In 2008 the Illinois Biometric Information Privacy Act (“BIPA”) was signed into law. It was designed to address the growing use of biometric identification technology, such as retina scans, fingerprint identification and facial recognition technology.
Notably, the BIPA does not prohibit the collection or use of biometric data but it does govern the collection and storage of biometric identifiers and information. In the last two years, the plaintiff’s class action bar has discovered the statute and its statutory penalties. As a result employers and other private entities have increasingly been subject to lawsuits alleging BIPA violations. The threat of a lawsuit can be avoided by implementing and adhering to a compliant Biometric Information Policy.
BIPA defines “biometric identifiers,” as a retina/iris scan; fingerprints; voiceprints; and the scan of hand or face geometry. Biometric information relates to any information based on an individual’s biometric identifier, regardless of how that information is captured, stored, or shared. Recent advances in fraud detection and prevention technology such as fingerprint timeclocks and secure building access necessitated by federal regulations adopted to combat terrorism threats have placed employers with operations in Illinois at risk. This risk can be avoided by adopting a Biometric Identification Policy that meets the requirements of the Illinois statute.
The cost of non compliance is substantial. BIPA creates a private right of action for statutory violations related to the collection, retention, storage, and use of biometric identifiers and information. In the case of negligent violations, private entities are liable for $1,000 per violation in liquidated damages or the amount of actual damages, whichever is greater. For intentional or reckless violations, liquidated damages are increased to $5,000 per violation or actual damages. Private entities are also liable for reasonable attorneys’ fees, costs, experts’ fee, and injunctive relief in addition to liquidated damages.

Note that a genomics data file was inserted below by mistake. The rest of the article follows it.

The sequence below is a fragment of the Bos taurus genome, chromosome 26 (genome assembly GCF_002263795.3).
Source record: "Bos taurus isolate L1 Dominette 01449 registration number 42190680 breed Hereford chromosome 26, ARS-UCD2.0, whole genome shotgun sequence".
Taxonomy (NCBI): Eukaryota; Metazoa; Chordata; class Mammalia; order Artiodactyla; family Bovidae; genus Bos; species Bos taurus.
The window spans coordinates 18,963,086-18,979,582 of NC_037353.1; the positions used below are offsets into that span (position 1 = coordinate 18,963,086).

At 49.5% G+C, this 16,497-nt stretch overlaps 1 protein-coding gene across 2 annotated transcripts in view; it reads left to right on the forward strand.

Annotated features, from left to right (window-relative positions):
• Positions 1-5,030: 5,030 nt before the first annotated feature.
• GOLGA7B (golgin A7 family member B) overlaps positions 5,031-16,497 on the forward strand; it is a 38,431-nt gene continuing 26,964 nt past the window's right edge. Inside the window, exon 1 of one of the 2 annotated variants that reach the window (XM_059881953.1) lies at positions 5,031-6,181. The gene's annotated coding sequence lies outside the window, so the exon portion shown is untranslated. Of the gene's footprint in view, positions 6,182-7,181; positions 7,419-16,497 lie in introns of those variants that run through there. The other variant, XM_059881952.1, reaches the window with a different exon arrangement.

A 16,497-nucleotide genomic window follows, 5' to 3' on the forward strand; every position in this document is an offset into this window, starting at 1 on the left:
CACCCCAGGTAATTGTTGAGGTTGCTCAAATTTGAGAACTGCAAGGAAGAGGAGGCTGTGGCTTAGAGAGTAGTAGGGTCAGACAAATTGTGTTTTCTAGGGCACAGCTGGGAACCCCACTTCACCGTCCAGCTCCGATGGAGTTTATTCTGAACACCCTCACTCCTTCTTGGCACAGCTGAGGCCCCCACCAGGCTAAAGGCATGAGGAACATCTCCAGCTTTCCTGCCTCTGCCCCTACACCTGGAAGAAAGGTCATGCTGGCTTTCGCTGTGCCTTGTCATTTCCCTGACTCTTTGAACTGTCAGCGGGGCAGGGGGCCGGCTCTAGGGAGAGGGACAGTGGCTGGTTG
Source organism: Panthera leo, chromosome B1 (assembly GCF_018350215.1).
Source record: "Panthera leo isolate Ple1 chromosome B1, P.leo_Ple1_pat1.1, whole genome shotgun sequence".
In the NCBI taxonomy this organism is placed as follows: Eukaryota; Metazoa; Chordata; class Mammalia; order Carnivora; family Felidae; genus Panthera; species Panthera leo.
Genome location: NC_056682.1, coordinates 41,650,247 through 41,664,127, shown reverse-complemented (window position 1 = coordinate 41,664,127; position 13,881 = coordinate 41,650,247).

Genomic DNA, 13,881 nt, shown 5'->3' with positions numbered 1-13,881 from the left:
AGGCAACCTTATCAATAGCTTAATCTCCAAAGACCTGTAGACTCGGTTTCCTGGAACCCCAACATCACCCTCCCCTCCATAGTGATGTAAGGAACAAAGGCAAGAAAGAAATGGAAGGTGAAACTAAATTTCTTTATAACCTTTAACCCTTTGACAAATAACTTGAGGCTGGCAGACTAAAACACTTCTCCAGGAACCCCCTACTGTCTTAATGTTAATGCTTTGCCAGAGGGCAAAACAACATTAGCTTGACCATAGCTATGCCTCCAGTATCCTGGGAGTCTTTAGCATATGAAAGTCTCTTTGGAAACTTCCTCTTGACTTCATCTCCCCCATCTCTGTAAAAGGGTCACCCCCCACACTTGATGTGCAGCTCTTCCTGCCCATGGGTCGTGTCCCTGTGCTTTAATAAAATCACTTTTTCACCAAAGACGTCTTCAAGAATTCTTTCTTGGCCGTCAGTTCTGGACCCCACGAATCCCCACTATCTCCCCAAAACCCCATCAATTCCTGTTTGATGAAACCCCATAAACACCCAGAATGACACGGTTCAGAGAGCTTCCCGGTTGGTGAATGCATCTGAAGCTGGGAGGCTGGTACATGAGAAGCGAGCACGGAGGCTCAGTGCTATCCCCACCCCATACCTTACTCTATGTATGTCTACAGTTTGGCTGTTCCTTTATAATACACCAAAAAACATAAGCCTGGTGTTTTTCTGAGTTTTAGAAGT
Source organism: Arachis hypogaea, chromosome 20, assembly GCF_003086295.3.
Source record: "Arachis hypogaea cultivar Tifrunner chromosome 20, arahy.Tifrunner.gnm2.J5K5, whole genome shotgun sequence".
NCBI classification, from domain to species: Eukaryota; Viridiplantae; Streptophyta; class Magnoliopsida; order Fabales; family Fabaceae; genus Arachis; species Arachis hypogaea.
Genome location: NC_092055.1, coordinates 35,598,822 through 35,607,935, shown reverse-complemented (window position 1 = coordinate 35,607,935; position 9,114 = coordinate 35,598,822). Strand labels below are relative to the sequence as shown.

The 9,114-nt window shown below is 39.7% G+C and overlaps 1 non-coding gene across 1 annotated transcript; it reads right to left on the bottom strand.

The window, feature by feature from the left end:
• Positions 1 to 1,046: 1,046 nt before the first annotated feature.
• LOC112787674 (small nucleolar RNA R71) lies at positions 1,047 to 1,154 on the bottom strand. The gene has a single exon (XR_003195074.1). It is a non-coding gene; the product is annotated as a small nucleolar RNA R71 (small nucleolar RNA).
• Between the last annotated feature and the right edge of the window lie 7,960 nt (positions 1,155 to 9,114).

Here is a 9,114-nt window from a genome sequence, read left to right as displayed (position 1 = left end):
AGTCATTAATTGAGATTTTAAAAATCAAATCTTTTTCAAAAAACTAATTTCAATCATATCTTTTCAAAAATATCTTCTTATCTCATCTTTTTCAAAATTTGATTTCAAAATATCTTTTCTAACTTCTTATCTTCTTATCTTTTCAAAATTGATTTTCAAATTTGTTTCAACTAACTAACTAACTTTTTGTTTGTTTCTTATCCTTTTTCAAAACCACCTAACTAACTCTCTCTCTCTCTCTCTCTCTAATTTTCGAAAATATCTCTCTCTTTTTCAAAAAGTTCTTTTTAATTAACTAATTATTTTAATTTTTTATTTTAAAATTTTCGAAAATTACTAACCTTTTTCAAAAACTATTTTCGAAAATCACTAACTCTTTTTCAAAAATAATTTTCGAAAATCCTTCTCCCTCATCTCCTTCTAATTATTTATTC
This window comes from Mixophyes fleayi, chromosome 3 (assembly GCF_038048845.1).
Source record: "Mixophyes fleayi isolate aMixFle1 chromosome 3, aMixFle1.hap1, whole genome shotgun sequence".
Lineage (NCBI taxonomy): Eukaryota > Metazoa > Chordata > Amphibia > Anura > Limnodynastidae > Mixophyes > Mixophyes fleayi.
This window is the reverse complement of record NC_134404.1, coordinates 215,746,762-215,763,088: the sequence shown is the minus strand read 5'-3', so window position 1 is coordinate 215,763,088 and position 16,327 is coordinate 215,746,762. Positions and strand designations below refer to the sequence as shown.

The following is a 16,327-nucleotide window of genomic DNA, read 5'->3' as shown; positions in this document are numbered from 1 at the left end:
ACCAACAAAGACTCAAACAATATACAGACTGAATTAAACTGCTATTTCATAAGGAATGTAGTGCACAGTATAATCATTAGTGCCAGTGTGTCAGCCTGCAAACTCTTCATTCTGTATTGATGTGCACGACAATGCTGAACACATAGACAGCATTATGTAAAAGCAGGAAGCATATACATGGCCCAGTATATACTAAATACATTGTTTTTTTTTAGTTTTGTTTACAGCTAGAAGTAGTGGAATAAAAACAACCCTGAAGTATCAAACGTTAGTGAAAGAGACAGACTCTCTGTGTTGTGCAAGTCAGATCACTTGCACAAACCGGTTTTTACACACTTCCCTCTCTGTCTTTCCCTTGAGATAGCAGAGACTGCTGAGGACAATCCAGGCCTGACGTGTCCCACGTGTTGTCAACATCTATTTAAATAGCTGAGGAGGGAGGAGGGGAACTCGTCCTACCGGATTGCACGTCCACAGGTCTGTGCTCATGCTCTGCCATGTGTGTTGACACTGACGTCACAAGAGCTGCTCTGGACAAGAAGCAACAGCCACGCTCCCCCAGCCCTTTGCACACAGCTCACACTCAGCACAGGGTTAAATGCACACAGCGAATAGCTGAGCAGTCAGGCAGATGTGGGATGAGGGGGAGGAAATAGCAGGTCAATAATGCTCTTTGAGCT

A number of corporations, including internet and video game companies, food product manufacturers, gas stations, and restaurant chains, have been sued in the past few months. Since July 2017, there have been more than twenty-five cases filed in the state and federal courts in Illinois. In addition to the growing popularity of BIPA lawsuits with the plaintiffs’ class action bar, the scope of liability is expanding. In some cases, BIPA liability has moved beyond the employer-employee relationship. For example, Restaurant Chain Wow Bao faces liability for using facial scans to verify customer orders at self-service kiosks. Furthermore, courts have interpreted BIPA broadly, finding defendants must face trial even when the biometric identifiers at issue are not listed in the statute. Recently, Shutterfly’s motion to dismiss a lawsuit was denied on this very issue. The plaintiff alleged BIPA violations based on the use of facial-recognition software on photographs, even the photographs were not listed in BIPA’s definition of biometric identifiers.